Summer Cottage Tour.
There are very few things that I love more than an old house. Especially those old dowagers that have served as a summer retreat for generations. Patiently waiting through the long quiet months of winter always ready for its family to walk in after it's been empty for a time .Waiting for its people to stand in the living room, sunlight filtering through the wavy glass panes, dust moats dancing in the beams. Waiting for the thump of the trunks being unloaded on to the front porch and that first sensory intake of the familiarity; the aromas of dried wood, oceany moisture and the sweet smell of aging wallpaper all sitting, waiting to be let out as the windows are opened, the sheets are taken from the furniture. . A creak here and there as the old soul stretches and settles, sighing into place ready for another summer.
It seems that these are a thing of the past as so many, want 'new' and 'decorated' these days. While those are fabulous and dreamy, there's something missing for me - th sort of soulfulness that comes from years of memories and plain old living.
Knowing my love for a good old, soulful, home, a reader - 'Sparkie', shared with me her family's summer home. Come get the tour........
|REAL shutters. Please take note, builders. It's the details.|
"As far as I can tell, the house was built around the turn of the century (various sources say 1897, 1900, 1915). The first owner had it built and I believe my family bought it from him. My great aunt Honey (don't you just love that?)"
Doesn't it remind you so much of the photos from Mary Randolph Carter's book, 'American Family Style'?
".....it is a true summer cottage, uninsulated and unheated except for the fireplace and space heaters. It gets opened in May and closed for the winter in September. Sadly, it belongs to a dying breed of such houses and if I'm being particularly maudlin, I realize that if we were ever to have to sell the place it would most likely be seen as a teardown."
"I learned to swim there, I learned to sail there, my love of rowing and boats in general was fostered there. Beachcombing, lighthouses, lobster, clamming, birding. You name it, I can probably trace it back to this Eden."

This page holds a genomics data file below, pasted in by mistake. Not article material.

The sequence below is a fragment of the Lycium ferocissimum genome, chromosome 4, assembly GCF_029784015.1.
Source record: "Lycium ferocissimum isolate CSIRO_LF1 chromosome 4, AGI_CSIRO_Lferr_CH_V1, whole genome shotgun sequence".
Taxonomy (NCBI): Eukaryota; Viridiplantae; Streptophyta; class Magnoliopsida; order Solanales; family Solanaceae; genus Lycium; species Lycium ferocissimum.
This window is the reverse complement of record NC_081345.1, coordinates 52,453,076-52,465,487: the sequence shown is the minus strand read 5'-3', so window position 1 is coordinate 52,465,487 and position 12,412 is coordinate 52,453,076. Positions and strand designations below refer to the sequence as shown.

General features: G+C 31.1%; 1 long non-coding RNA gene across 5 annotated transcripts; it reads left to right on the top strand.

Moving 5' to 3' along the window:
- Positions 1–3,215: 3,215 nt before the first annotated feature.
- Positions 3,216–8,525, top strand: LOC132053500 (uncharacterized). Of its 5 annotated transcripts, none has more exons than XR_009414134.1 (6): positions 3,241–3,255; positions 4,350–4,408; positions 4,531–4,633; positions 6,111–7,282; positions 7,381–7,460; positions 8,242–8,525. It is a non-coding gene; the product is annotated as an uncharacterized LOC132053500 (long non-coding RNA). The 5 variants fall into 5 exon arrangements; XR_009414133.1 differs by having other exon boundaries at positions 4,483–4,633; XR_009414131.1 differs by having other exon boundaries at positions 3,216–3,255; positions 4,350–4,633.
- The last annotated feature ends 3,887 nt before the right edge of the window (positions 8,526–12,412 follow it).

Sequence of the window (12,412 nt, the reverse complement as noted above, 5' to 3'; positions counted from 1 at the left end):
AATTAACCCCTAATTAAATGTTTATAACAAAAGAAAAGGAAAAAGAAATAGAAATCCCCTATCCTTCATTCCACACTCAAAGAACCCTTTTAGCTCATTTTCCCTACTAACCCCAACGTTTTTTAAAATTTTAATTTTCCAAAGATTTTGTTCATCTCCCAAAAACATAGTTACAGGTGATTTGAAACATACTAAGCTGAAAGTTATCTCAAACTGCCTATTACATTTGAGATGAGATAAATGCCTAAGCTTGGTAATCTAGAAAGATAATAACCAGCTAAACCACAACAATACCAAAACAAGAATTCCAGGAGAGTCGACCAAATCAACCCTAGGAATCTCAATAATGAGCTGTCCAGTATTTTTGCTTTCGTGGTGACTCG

"My grandparents were both antique collectors and the house was largely furnished as a result of their foraging. There again, going to the antique stores in the area was de rigueur for any extended stay at the cottage."
"There have been some subtle and not so subtle updates over the years. My sister and I jokingly chair The Historical Commission which presides over any changes considered for the cottage. Over the years, some changes have skirted the system and are still ruefully spoken of today by the "injured parties". Others, like the time my father innocently tried to update the anciently wonderful brass and Bakelite button lightswitches at the top and bottom of the stairs; were thwarted in the nick of time and suitable punishments were meted out by The Historical Commission."
|Don't you just know that the linoleum is worn to the wood in the spot before the stove?|
"One other cool aspect of the house is that the upstairs has no ceilings, just walls and then open to the rafters. So you can hear everything that goes on up there which is unfortunate for the bathroom-shy but made for hours of fun for us as kids, climbing as best we could, up the walls, to spy on what was going on in the next room. And lying in bed up there during a rainstorm was magical."
|um, Peter Dunham 'Fig Leaf' , anyone?|
drum roll.....this collection, SLAYS me. 19 century, Limoge, Oyster plates.
Thanks again, Sparkie. This place is magical. And I know you know (because we've discussed) you are so lucky to have this in your life.
I am not sure you can put this fully on the builders. REAL shutters cost REAL money. In lots of cases home owners opt for more square footage than is required and the details get chopped from the budget.
I am in full agreement that details make homes.
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